This post is part of our Black Organizing Today Series. This series, edited by Ajamu Amiri Dillahunt, consists of interviews highlighting the work of contemporary Black activists and organizers to shape local, regional, national, and global politics.
In today’s piece, Ajamu Amiri Dillahunt interviews Bree Newsome Bass. She is an artist who drew national attention in 2015 when she climbed the flagpole in front of the South Carolina Capitol building and lowered the confederate battle flag. The flag was originally raised in 1961 as a statement of opposition to the Civil Rights Movement and lunch counter sit-ins occurring at the time. The massacre of nine Back parishioners by a white supremacist at Emanuel African Methodist Episcopal Church in Charleston reignited controversy over South Carolina’s flag. Bree’s act of defiance against a symbol of hate galvanized public opinion and led to the permanent removal of the flag. The iconic image of her on the flagpole, flag in hand, has been memorialized in photographs and artwork and has become a symbol of courage, resistance and the empowerment of women. As a recognized and celebrated voice on the topics of injustice and racial discrimination, Bree emphasizes the importance of leadership development in building and sustaining social movements. A graduate of NYU’s Tisch School of the Arts, Bree is also an accomplished filmmaker and musician who seamlessly blends her talents in pursuit of social and economic justice. Follow her on Twitter @BreeNewsome.
Ajamu Amiri Dillahunt: What experiences led to your involvement in social justice work?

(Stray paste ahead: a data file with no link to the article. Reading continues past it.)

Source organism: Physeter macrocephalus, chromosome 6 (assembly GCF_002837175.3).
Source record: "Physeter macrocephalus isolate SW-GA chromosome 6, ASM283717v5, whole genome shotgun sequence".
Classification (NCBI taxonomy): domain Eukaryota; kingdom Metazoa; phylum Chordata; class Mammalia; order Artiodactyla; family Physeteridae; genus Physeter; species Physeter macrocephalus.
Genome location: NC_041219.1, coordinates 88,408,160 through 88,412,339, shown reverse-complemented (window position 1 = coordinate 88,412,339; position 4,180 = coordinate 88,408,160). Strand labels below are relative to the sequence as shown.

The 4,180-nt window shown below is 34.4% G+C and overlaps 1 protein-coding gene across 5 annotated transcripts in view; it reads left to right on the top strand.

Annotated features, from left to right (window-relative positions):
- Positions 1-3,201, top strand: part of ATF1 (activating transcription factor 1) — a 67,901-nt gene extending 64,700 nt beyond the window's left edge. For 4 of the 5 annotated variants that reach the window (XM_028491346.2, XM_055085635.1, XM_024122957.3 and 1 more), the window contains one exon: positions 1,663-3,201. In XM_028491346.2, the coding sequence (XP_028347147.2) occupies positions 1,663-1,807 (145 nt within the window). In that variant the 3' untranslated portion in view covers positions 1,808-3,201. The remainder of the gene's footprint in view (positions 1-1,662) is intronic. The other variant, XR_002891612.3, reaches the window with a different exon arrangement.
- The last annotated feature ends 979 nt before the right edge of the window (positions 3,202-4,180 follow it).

Bree Newsome Bass: From an early age I was heavily influenced by my parents to develop an awareness of systemic injustice, particularly concerning race, poverty, and disparities in education. My parents were both educators whose work touched upon these issues. My father was Dean of Howard University Divinity School and my mother worked at the Howard County Board of Education in Maryland facilitating programs designed to address “the achievement gap” and the needs of students who were poor, Black and/or from immigrant homes where English wasn’t spoken as the primary language. Through my mother’s work in particular, I witnessed first hand how the school system was often used as a tool to further perpetuate racial disparity. My mother was often making trips to the schools advocating for my older sister, myself and other children who were being treated unfairly or otherwise having their educational needs neglected. My grandmother lived with us much of the time I was growing up. She was born in Greenville, SC in 1926 and would share with me stories of her experiences growing up there including the racism she and her family experienced. I was aware that I was the first generation in my family to attend integrated public schools and because of my grandmother and other older relatives I had a historical awareness of segregation and the era before the Civil Rights Movement. Overall, however, I’d say the primary message I received from the adults around me was that I had a responsibility to be my personal best and to make use of opportunities I had that previous generations were denied. Previous generations had fought the fight so I wouldn’t have to. I believed strongly in being an engaged citizen and had a certain level of social and political awareness, but my understanding that the struggles of the Civil Rights Movement and its accomplishments shifted during the course of the Obama administration and especially in 2013 when I witnessed the acquittal of George Zimmerman and the attack on voting rights in the state of North Carolina.